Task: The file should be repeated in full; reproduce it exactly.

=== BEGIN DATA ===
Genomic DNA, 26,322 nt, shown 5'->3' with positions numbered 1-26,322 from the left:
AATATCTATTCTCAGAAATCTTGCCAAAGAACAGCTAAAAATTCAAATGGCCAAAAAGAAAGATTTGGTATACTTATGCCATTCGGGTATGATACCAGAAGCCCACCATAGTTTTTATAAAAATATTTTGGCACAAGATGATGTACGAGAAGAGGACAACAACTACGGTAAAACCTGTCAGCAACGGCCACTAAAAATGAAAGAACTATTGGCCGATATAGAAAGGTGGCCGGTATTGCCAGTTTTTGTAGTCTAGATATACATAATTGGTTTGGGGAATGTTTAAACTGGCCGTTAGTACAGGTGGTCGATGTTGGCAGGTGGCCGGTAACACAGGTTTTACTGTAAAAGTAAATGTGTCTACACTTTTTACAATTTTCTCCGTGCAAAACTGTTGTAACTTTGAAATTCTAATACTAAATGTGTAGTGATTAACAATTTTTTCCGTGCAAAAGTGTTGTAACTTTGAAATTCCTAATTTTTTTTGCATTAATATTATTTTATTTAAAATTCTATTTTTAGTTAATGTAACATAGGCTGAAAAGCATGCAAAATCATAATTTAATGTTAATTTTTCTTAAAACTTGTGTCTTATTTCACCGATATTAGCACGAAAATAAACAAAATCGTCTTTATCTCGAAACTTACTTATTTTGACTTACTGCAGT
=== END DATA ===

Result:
Genomic DNA, 26,322 nt, shown 5'->3' with positions numbered 1-26,322 from the left:
AATATCTATTCTCAGAAATCTTGCCAAAGAACAGCTAAAAATTCAAATGGCCAAAAAGAAAGATTTGGTATACTTATGCCATTCGGGTATGATACCAGAAGCCCACCATAGTTTTTATAAAAATATTTTGGCACAAGATGATGTACGAGAAGAGGACAACAACTACGGTAAAACCTGTCAGCAACGGCCACTAAAAATGAAAGAACTATTGGCCGATATAGAAAGGTGGCCGGTATTGCCAGTTTTTGTAGTCTAGATATACATAATTGGTTTGGGGAATGTTTAAACTGGCCGTTAGTACAGGTGGTCGATGTTGGCAGGTGGCCGGTAACACAGGTTTTACTGTAAAAGTAAATGTGTCTACACTTTTTACAATTTTCTCCGTGCAAAACTGTTGTAACTTTGAAATTCTAATACTAAATGTGTAGTGATTAACAATTTTTTCCGTGCAAAAGTGTTGTAACTTTGAAATTCCTAATTTTTTTTGCATTAATATTATTTTATTTAAAATTCTATTTTTAGTTAATGTAACATAGGCTGAAAAGCATGCAAAATCATAATTTAATGTTAATTTTTCTTAAAACTTGTGTCTTATTTCACCGATATTAGCACGAAAATAAACAAAATCGTCTTTATCTCGAAACTTACTTATTTTGACTTACTGCAGT